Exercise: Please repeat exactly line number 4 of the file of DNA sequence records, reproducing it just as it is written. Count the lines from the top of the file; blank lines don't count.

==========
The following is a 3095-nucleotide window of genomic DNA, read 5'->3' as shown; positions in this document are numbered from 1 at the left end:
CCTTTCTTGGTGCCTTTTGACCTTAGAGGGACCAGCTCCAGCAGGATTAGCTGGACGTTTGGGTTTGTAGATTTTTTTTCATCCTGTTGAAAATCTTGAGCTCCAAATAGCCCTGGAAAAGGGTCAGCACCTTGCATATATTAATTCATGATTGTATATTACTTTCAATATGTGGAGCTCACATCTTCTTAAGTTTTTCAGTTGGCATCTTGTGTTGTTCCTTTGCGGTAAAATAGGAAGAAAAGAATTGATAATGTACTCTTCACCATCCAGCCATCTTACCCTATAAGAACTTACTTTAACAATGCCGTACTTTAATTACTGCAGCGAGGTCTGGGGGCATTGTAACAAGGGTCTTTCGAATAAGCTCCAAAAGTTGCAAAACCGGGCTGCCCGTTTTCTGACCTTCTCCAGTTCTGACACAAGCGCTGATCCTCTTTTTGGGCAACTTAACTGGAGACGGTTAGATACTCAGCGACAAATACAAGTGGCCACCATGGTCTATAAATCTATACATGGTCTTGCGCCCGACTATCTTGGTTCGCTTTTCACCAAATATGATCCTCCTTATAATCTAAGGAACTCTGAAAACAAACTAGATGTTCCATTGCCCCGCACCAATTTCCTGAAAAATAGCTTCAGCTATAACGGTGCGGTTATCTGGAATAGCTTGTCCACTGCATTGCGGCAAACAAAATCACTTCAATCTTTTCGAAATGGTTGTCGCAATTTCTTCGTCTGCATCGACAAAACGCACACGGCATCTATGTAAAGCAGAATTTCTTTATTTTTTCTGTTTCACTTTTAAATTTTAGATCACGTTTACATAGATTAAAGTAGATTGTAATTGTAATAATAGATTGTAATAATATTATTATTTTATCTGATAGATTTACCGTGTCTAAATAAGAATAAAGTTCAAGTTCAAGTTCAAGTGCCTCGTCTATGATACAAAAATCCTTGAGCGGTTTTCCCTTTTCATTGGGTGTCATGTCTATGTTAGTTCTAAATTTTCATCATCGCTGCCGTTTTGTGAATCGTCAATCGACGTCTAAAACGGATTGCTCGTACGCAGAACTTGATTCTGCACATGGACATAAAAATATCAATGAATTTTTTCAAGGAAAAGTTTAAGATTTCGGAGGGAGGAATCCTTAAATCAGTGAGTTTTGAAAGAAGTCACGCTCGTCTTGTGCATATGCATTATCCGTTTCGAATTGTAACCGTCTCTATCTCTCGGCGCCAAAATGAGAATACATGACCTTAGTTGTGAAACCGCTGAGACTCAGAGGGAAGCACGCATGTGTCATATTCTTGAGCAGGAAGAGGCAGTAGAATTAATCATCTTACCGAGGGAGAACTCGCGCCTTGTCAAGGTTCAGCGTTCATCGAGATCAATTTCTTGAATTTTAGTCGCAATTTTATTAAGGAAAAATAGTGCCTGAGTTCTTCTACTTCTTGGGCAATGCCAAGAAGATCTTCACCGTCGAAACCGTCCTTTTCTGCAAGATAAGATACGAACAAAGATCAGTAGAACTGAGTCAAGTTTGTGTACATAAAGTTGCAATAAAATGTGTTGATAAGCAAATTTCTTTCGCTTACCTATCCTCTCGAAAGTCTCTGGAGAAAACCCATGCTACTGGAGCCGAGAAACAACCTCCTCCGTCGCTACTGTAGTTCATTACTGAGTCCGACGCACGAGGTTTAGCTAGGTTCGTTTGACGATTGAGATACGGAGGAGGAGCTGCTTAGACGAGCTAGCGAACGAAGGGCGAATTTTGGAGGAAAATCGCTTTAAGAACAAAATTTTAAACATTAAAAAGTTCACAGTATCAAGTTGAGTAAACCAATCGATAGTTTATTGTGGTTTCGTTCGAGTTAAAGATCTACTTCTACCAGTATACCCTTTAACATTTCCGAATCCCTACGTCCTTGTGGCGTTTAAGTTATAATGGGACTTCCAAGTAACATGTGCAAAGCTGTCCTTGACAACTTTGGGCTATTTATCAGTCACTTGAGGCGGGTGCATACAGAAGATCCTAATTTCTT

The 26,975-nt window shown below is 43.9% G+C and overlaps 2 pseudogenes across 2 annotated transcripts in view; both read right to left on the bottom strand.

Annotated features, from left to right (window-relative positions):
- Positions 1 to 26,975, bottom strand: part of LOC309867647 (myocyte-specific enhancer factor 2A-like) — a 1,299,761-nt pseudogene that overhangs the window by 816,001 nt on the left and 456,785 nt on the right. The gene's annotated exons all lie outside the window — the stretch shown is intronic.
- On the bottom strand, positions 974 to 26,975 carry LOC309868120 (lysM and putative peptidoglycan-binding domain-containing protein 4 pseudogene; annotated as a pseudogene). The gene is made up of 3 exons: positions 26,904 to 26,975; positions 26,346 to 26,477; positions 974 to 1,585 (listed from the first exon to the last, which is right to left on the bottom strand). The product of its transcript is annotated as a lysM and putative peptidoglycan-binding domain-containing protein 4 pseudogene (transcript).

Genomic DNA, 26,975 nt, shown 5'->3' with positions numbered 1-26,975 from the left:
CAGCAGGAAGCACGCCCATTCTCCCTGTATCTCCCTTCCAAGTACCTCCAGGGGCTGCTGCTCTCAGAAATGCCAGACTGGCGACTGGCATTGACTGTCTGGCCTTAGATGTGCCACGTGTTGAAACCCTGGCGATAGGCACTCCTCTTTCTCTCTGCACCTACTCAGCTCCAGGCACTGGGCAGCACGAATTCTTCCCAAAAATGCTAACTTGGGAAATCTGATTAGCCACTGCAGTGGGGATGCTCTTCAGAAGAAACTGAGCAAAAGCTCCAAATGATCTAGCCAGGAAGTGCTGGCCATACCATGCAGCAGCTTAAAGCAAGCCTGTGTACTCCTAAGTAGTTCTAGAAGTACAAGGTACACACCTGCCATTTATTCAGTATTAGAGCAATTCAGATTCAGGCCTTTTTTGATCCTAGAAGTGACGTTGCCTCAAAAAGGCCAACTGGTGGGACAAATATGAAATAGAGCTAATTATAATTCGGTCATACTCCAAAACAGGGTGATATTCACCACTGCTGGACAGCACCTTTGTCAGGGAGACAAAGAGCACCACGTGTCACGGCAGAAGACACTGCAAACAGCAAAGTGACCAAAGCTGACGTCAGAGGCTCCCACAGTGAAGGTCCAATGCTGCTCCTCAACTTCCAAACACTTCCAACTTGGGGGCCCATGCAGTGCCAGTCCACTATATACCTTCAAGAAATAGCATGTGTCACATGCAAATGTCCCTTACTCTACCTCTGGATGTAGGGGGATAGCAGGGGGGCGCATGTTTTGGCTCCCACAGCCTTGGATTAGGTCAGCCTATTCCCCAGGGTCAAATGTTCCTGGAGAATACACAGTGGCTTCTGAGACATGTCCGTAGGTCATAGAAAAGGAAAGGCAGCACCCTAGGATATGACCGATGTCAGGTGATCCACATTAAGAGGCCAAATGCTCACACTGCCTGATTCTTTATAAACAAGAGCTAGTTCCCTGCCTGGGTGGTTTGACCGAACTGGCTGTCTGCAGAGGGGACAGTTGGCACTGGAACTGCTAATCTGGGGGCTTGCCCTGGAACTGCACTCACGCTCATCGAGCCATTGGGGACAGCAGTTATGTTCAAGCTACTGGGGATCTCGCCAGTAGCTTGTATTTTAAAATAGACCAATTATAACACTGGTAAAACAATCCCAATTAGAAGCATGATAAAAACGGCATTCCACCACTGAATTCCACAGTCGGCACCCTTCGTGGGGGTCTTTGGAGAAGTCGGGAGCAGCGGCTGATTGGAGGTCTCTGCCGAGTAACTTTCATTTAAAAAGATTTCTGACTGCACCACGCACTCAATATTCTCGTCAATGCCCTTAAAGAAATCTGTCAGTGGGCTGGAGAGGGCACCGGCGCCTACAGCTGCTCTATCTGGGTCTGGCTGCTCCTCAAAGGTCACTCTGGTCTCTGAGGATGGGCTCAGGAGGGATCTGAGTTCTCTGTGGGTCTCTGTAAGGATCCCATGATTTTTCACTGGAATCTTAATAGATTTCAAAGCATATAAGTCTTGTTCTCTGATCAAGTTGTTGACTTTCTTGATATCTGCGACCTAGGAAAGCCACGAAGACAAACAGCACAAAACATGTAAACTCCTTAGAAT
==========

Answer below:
Annotated features, from left to right (window-relative positions):